Let me introduce myself

I graduated from university with a degree in Economics. I started my own business when I was in my late twenties. Owning your own business requires a wide variety of skills but I really excelled in financial management. I then enhanced my Economics degree by completing several courses in order to become a financial advisor. I have enjoyed a very long, successful career as an entrepreneur. I am now in my early 60’s and retired.

I decided to write a financial blog because I am concerned about the economic future of Canadians. The financial crisis of 2008 was a warning sign of too much debt in world economies. The banking system almost collapsed and the problem has been kicked down the road by printing more money. Keeping interest rates below normal historical levels enables both consumers and government from defaulting on their debt. The problem of too much debt in world economies hasn’t been resolved. Closer to home, headlines like “City of Detroit files for bankruptcy” and “Consumer debt hits record $1.4-trillion”in Canada, should scare you. I live in Ontario and I am petrified!

Ontario’s growing debt problem has been estimated to reach $282 billion dollars by the end of 2014! That means to pay it off, the government would have to collect more than $28,000 in extra taxes from every man, woman and child living in Ontario. Yes, I said living not working. Keep in mind, the Ontario government’s annual budget deficit hasn’t been balanced yet so this debt keeps growing.

I believe that the lack of financial literacy among Canadians has caused this debt spiral to continue. We have allowed governments to buy our votes to pay with promises that are becoming unaffordable. Easy credit and a buy now, pay later attitude of Canadian consumers have reduced our savings rates. I still can’t believe that 30% of Canadians carry credit card debt and pay almost 20% in interest charges on their outstanding balance. Raising consumer debt has turned the retirement slogan of freedom 55, to freedom 75 because of the lack of savings. Unfortunately, I find that money and financial matters take a back seat to other priorities in the lives of both the young and old. It doesn’t help that the vocabulary and acronyms used by the financial industry are really confusing.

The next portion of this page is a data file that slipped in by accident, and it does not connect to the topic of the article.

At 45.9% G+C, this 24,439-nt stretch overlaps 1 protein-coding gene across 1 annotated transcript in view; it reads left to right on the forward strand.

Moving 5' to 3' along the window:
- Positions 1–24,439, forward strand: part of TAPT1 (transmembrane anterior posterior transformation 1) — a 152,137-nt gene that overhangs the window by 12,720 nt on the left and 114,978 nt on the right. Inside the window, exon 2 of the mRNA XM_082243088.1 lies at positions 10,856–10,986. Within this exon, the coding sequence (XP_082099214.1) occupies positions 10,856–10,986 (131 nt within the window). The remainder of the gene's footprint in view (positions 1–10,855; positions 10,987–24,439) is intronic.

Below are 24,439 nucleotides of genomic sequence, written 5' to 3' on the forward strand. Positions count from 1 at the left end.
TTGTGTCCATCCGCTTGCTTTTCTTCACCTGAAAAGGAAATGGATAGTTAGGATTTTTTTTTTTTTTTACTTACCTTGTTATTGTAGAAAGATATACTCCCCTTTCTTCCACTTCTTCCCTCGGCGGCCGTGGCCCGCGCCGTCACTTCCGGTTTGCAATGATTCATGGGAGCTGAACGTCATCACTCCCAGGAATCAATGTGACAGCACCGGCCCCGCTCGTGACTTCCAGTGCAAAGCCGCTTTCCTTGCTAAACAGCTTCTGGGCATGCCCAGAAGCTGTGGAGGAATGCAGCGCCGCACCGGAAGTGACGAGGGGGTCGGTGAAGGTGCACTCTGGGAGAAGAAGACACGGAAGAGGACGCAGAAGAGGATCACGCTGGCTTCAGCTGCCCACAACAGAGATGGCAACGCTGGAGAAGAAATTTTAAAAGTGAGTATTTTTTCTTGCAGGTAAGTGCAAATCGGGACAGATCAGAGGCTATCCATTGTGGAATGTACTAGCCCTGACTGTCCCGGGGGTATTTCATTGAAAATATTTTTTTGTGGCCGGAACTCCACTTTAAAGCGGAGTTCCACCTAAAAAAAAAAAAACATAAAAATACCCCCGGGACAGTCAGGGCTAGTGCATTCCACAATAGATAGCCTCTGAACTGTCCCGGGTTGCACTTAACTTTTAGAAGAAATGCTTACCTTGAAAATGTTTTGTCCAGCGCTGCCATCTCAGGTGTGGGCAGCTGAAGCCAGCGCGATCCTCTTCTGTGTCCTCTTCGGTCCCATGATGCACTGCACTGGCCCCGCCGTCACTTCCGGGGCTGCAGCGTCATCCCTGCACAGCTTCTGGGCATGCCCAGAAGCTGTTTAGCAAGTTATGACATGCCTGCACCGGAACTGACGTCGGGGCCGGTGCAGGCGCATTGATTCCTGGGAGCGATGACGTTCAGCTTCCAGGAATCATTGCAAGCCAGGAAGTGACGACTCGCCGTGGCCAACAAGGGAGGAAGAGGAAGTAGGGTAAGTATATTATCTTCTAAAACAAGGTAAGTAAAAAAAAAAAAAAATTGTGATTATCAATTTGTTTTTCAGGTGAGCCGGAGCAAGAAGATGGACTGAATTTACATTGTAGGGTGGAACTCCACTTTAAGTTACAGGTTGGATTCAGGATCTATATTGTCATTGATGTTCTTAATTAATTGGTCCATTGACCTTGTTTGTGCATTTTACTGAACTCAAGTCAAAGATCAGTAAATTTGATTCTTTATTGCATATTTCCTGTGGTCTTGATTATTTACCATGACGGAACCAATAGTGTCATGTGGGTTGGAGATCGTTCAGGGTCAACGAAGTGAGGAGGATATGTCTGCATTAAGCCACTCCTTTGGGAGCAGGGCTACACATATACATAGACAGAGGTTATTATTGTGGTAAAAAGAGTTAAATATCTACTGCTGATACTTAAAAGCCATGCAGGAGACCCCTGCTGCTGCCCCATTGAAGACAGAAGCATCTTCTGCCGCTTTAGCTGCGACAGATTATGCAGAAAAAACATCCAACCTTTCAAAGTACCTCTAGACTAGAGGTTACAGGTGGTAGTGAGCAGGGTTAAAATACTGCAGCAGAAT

My goals are to encourage you to take control of your finances and to provide you with information that will improve your financial knowledge and hopefully overtime increase your personal wealth. I will also offer my views on possible financial trends that could affect your financial well-being. Money can’t buy happiness but it can give you the freedom to do what you love.

2 thoughts on “Let me introduce myself

  1. Great perspectives, Rico. I share your concerns about personal debt and global debt – I think many do not realize the damage that personal debt can do – when it is too much. As for the global debt situation – certainly we are in unprecedented times and I do not think anyone (even the experts and Central Bankers) have any clue as to how it will play out. Growing their way out is what they expect – but it does not seem to be happening yet (and Japan is probably the best historical example of what can happen in terms of stagnation when debt is increased and the economy cannot grow its way out of it).



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